Gang leader in Syria documentary wanted for assault
The former leader of the Blågårdsgade gang in the Nørrebro district, Abderozzak Benarabe, who goes by the gang name Store A (Big A), is now wanted by the police for assaulting and robbing a woman in Nørrebro.
Earlier this week, public broadcaster DR2 aired the first part of the documentary ‘Store A – fra bandekrig til jihad’ (Big A – from gang war to Jihad), in which journalist Nagieb Khaja follows the gang leader as he leaves behind his criminal past to take part in the fighting against the regime of Bashar al-Assad in Syria.
Atoning for his sins
In the documentary, Benarabe explains that he made a pact with God to atone for his sins when his brother Abdessamade ‘Lille A’ Benarabe, also a gang member, was diagnosed with cancer.
“With all the shit I have done in my life, I wanted to do good for once,” he said in the documentary. “When my brother got cancer, I made a promise to God that if he survived, I would start praying and stay away from crime.”
Benarabe characterised his decision to go to Syria and take part in the civil war as a way to "do good".
Faces new assault charges
Yet less than a year after his return, Benarabe now faces charges of up to six years in prison for aggravated assault. The incident happened in May and allegedly involved a woman that he had a previous relationship with, according to BT tabloid.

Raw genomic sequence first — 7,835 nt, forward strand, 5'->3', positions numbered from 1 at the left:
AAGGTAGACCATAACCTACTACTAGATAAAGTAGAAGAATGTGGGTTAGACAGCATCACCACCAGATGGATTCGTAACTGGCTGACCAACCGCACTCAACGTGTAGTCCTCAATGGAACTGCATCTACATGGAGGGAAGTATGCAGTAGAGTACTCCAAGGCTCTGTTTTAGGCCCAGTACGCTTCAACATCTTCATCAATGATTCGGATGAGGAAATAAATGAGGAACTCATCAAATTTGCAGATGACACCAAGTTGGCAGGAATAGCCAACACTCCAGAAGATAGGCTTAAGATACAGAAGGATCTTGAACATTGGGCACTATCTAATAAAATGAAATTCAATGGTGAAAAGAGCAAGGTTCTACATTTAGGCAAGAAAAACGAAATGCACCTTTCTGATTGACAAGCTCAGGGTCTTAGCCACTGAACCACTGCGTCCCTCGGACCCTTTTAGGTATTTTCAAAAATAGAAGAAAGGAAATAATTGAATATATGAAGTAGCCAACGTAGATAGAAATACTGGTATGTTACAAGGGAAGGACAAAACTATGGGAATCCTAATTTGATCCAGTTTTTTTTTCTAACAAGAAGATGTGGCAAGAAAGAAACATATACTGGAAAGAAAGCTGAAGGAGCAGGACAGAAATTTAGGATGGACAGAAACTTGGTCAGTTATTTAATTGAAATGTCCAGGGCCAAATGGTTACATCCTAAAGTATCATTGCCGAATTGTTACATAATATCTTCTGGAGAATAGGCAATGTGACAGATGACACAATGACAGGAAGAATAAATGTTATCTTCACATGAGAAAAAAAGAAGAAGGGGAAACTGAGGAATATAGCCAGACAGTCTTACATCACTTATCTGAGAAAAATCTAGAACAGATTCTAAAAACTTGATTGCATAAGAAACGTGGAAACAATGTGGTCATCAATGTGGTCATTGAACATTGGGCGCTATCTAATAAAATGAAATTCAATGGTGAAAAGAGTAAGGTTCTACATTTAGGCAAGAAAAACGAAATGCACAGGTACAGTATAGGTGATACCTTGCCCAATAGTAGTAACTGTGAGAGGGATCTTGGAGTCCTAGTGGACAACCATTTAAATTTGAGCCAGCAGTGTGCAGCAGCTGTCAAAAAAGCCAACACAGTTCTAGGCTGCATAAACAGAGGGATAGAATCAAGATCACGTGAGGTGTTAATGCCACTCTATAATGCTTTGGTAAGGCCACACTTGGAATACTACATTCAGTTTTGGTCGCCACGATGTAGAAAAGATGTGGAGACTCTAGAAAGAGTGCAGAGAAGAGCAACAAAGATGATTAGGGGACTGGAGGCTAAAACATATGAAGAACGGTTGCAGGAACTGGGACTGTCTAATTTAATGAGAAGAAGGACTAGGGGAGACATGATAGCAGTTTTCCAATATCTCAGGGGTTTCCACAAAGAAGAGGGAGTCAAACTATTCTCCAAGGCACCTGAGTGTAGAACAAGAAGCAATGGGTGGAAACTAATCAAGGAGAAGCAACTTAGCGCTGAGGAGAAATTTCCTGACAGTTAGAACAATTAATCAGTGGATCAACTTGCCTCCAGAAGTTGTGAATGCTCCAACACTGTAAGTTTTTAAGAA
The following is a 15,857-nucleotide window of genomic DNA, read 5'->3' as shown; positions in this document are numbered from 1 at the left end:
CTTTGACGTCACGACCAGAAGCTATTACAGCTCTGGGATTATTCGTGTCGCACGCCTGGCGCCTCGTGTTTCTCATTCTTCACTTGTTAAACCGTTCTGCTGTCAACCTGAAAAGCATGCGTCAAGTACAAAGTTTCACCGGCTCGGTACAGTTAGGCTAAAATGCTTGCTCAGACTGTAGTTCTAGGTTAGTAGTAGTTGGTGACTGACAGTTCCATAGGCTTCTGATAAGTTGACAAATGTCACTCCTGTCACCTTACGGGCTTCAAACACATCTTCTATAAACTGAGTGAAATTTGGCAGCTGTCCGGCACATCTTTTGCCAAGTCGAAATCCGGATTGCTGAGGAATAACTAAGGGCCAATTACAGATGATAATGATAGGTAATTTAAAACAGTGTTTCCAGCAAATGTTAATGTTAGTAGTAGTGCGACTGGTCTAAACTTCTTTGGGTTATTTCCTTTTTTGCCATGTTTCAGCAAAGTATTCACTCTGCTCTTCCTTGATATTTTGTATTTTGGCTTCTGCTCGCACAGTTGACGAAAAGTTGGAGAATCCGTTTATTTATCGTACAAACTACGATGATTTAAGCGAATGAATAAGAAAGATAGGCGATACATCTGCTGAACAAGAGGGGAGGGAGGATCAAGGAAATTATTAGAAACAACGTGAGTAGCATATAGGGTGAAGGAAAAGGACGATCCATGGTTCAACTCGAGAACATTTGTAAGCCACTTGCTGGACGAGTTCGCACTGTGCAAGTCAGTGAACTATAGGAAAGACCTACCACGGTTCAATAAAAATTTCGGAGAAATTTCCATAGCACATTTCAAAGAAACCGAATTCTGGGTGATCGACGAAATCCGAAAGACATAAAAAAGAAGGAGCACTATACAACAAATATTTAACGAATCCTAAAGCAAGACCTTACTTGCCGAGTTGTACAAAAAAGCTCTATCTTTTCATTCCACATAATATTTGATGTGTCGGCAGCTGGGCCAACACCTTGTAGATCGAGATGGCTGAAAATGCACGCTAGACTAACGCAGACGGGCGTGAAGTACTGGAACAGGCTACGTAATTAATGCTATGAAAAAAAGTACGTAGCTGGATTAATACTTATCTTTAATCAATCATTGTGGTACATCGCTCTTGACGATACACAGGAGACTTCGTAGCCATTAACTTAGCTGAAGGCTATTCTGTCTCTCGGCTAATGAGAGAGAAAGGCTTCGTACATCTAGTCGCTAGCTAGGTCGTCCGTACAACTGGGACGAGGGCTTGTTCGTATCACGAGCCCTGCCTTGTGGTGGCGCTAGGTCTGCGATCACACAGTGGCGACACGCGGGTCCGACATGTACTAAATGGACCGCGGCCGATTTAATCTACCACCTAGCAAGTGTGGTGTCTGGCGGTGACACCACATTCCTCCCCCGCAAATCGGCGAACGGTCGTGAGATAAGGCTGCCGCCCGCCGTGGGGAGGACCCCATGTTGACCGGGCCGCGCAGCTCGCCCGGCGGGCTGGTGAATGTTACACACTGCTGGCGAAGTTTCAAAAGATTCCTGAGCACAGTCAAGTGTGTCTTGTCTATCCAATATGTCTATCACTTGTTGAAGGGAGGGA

"I can confirm that there is such a case," police commissioner Knud Hvaas told BT, adding that Benarabe will be arrested as soon as he sets foot on Danish ground.
Benarabe has already served five prison sentences, and gained a reputation for disfiguring the faces of his victims. In 2008, he was charged with having hired Polish hit men to assassinate five rival gang members. The plan was never executed and Benarabe was acquitted of the charges against him.
No terrorism charges
Earlier this year, Berlingske newspaper reported that Benarabe could be charged with terrorism for fighting in Syria alongside the Islamist group Ahrar al-Sham.
Domestic intelligence agency PET and the Justice Ministry have warned Danish Muslims fighting in Syria that they will be prosecuted when they return to Denmark. But although PET interrogated the gang leader when he first returned to Denmark, he hasn’t faced any terrorism charges.
“It hasn’t had any consequences for Store A to be part of this group,” Khaja, the filmmaker, told DR Nyheder. “[PET] has not charged him with terrorism, so I think that if they had found anything they would have charged him a long time ago.”
While no one knows where Benarabe is at the moment, sources told BT that he may be hiding in Morocco where his family has its roots.
The second part of the documentary will air on DR2 on Tuesday September 17.